Languages that treat accented letters as variants of the underlying letter usually alphabetize words with such symbols immediately after similar unmarked words. in phone books or in author catalogues in libraries), umlauts are often treated as combinations of the vowel with a suffixed e; Austrian phone books now treat characters with umlauts as separate letters (immediately following the underlying vowel).
For instance, in German where two words differ only by an umlaut, the word without it is sorted first in German dictionaries (e.g. In Spanish, the grapheme ñ is considered a new letter different from n and collated between n and o, as it denotes a different sound from that of a plain n.
In abugida scripts, like those used to write Hindi and Thai, diacritics indicate vowels, and may occur above, below, before, after, or around the consonant letter they modify.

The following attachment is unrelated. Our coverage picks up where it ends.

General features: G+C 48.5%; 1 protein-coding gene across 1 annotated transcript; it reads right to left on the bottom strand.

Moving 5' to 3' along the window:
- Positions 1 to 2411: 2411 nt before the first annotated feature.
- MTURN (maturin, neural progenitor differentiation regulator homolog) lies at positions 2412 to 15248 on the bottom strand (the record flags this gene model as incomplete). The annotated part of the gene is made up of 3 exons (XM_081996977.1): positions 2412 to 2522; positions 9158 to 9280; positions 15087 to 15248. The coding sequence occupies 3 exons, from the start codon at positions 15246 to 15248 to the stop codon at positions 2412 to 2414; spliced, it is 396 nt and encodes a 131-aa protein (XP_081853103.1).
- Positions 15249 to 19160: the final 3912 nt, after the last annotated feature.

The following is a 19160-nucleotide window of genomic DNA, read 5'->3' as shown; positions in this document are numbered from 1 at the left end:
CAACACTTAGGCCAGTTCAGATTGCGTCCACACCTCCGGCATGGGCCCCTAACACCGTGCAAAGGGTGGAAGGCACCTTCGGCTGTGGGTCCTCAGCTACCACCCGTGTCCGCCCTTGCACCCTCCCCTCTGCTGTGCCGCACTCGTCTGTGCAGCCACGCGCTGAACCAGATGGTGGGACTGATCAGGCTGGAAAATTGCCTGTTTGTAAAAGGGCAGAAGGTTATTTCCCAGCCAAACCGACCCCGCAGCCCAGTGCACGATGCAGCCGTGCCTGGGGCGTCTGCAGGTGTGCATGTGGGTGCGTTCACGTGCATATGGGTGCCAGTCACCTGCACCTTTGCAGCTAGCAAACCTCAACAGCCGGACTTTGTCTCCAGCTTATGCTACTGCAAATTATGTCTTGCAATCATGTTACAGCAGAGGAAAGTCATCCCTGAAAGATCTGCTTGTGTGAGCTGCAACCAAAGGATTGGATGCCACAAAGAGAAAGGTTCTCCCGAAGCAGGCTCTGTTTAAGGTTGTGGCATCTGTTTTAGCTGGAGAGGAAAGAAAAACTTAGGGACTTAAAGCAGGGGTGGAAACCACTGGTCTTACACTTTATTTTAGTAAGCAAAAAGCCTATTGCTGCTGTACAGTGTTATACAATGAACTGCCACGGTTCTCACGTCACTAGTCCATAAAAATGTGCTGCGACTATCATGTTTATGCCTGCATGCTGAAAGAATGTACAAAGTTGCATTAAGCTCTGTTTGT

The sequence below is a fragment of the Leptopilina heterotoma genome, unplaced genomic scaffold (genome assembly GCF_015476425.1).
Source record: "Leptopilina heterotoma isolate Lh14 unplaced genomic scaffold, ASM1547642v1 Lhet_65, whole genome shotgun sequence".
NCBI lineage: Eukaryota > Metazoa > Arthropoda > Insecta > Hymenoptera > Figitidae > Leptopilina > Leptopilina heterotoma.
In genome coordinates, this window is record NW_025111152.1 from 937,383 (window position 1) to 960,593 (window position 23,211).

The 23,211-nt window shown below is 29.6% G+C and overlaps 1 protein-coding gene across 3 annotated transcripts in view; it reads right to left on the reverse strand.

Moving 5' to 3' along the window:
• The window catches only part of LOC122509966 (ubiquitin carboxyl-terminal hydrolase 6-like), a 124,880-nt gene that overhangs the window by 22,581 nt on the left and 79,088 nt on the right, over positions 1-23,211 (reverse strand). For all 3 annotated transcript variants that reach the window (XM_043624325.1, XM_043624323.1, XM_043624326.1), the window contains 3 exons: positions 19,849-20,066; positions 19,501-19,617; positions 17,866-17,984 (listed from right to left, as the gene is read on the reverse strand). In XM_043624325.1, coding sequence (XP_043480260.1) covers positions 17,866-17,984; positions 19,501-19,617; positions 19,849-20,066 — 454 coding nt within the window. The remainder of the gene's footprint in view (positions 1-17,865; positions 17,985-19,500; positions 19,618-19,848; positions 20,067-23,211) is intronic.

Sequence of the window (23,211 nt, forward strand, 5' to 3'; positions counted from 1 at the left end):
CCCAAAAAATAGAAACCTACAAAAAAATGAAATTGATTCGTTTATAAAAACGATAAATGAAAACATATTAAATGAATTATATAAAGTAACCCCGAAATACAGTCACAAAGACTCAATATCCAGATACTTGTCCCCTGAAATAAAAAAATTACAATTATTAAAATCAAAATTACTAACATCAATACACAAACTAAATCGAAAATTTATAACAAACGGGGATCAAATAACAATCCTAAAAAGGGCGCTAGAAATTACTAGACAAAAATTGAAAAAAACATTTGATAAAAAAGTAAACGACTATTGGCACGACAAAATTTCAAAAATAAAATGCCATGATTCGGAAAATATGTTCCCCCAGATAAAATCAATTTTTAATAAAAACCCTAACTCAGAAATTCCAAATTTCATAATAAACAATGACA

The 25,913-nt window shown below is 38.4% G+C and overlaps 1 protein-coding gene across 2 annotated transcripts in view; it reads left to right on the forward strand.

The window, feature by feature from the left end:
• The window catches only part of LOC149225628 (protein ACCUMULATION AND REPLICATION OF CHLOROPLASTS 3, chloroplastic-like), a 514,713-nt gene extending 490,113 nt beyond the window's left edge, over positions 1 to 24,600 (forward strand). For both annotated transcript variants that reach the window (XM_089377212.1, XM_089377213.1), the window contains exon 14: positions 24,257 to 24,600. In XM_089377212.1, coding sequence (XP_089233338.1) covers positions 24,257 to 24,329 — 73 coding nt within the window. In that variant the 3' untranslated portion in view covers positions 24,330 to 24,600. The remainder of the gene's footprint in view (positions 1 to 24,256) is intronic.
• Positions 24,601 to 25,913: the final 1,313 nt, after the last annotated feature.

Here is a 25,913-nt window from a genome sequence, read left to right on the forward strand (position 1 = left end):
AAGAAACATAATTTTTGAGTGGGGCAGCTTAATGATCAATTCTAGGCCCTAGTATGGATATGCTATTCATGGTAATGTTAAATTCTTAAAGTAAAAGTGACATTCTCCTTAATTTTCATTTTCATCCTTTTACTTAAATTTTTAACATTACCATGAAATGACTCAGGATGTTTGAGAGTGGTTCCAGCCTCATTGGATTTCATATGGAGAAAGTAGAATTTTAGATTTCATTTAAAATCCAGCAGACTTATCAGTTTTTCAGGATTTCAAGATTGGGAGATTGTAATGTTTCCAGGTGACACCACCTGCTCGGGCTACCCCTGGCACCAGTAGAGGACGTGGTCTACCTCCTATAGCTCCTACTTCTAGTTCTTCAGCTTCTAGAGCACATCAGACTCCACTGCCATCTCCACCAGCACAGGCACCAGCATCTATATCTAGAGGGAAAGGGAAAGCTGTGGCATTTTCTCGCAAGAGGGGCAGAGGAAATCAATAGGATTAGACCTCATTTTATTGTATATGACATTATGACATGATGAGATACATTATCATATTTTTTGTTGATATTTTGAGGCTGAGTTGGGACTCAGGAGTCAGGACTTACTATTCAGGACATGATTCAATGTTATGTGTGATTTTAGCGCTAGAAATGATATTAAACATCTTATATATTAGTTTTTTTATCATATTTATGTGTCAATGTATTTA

The tittle (dot) on the letter i of the Latin alphabet originated as a diacritic to clearly distinguish i from the minims (downstrokes) of adjacent letters.
Examples are the diaereses in the borrowed French words naïve and Noël, which show that the vowel with the diaeresis mark is pronounced separately from the preceding vowel; the acute and grave accents, which can indicate that a final vowel is to be pronounced, as in saké and poetic breathèd; and the cedilla under the "c" in the borrowed French word façade, which shows it is pronounced .
French treats letters with diacritical marks the same as the underlying letter for purposes of ordering and dictionaries.
Depending on the keyboard layout, which differs amongst countries, it is more or less easy to enter letters with diacritics on computers and typewriters.
Some have their own keys; some are created by first pressing the key with the diacritic mark followed by the letter to place it on.
In other alphabetic systems, diacritical marks may perform other functions.
Vowel pointing systems, namely the Arabic harakat ( ), which, respectively, mark abbreviations or acronyms, and Greek diacritical marks, which showed that letters of the alphabet were being used as numerals.
The shape of the diacritic developed from initially resembling today's acute accent to a long flourish by the 15th century.